Joseph J. Cominsky once got so worked up about wind energy that he suffered a heart attack.
Cominsky, a 69-year-old Paint Township resident, has been fighting the prospect of wind turbines on Shaffer Mountain in Ogle and Shade townships for more than a decade.
The heart attack occurred in 2008, two years after he started fighting Gamesa energy company’s efforts to build a wind farm on the mountain.
“My heart was in such bad shape; I had to have been a damn fool to doggone persist with it, but oh well,” he said with a chuckle. “Every year since that heart attack I celebrate as my birthday.”
The 2008 attack was one of three. Cominsky now has 14 stents in his heart, and he has a pacemaker and defibrillator.
“I hold a record down at Conemaugh (Memorial Medical Center in Johnstown),” the retired welder said of the level of a cardiac protein complex in his blood stream.
Cominsky’s passion for fighting prospective wind farms was aroused recently when a Chicago-based energy company began gathering wind data on the mountain.
The company, Invenergy, has constructed three meteorological towers in Ogle and Shade townships. The towers gather data to determine whether a wind farm is feasible. Representatives of the company have said that the process is in the preliminary stages and that any wind farm would be years away from construction.
Cominsky, who owns close to 80 acres on the mountain, has been vocal at public meetings in both municipalities, and at one Ogle gathering the township chairman closed the assembly when Cominsky refused to keep quiet. He has even written a song modeled after a John Denver tune in protest of Invenergy.
He gladly hands out copies to anyone willing to listen.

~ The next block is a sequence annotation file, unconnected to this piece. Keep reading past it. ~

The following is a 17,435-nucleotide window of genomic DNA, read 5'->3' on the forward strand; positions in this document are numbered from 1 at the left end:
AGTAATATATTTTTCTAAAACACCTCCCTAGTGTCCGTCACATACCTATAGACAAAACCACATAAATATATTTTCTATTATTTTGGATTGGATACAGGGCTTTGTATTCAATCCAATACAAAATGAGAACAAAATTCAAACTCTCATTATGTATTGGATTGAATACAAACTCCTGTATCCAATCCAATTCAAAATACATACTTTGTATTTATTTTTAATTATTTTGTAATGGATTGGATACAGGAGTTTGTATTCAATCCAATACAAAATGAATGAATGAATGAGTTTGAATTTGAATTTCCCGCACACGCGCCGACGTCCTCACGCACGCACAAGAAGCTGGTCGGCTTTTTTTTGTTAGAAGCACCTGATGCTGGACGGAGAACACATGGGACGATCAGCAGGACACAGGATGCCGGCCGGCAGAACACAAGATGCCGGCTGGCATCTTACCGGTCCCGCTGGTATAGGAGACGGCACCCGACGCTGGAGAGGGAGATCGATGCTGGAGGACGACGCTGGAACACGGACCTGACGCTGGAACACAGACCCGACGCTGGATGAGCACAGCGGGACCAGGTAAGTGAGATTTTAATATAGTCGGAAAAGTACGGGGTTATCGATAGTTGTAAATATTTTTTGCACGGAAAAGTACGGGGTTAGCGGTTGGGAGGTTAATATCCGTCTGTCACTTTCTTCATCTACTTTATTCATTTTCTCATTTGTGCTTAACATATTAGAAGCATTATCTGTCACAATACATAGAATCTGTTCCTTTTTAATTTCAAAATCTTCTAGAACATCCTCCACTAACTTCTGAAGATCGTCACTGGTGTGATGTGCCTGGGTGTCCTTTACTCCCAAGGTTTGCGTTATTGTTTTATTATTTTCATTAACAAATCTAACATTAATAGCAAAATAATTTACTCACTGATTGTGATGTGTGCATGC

“That was 100 percent mine,” he said of the song with a laugh. “A little bit of plagiarism. Johnny Denver wrote a song about Peabody Coal Co., and anyhow, this isn’t coal or anything, but it’s pretty much the same beat as that.”
He has said that he is worried that property values will plummet if a wind farm moves to Shaffer Mountain. He has raised concerns about noise and shadows being cast by turbines. Invenergy representatives have refuted his claims.
“What makes it so special is the fact of the stream, the habitat and the ecology,” he said of the mountain. “I want to see it preserved for what it is.”
As far as his contributions to nature go, Cominsky dug a 6-acre, spring-fed lake on his property in the ‘80s. He said he and his family spend most weekends at a cabin he built above the lake.
Cominsky is also a wealth of knowledge about Crumtown, which was located on Shaffer Mountain in the 1800s.
He said the town sprung up sometime prior to the Civil War and thrived in the late 1800s.
He told many stories about the town to a Daily American reporter Thursday while being interviewed at his cabin above the lake. Some of the stories sounded more like local legend than historical fact.
“There’s supposed to be, in today’s value, like a million dollars that was stolen off of a stagecoach and was stashed in a tree,” he said. “No one ever found it, but it’s supposed to be in this area.
“The old people would say, ‘Yeah, I wish I could find that tree with all that money in there.’”
He said that he still keeps active on his land and that at times his wife worries because of his heart. He said, however, that his condition has not slowed him down.
“Live every day to the fullest and don’t worry about tomorrow,” he said. “It will come soon enough.”
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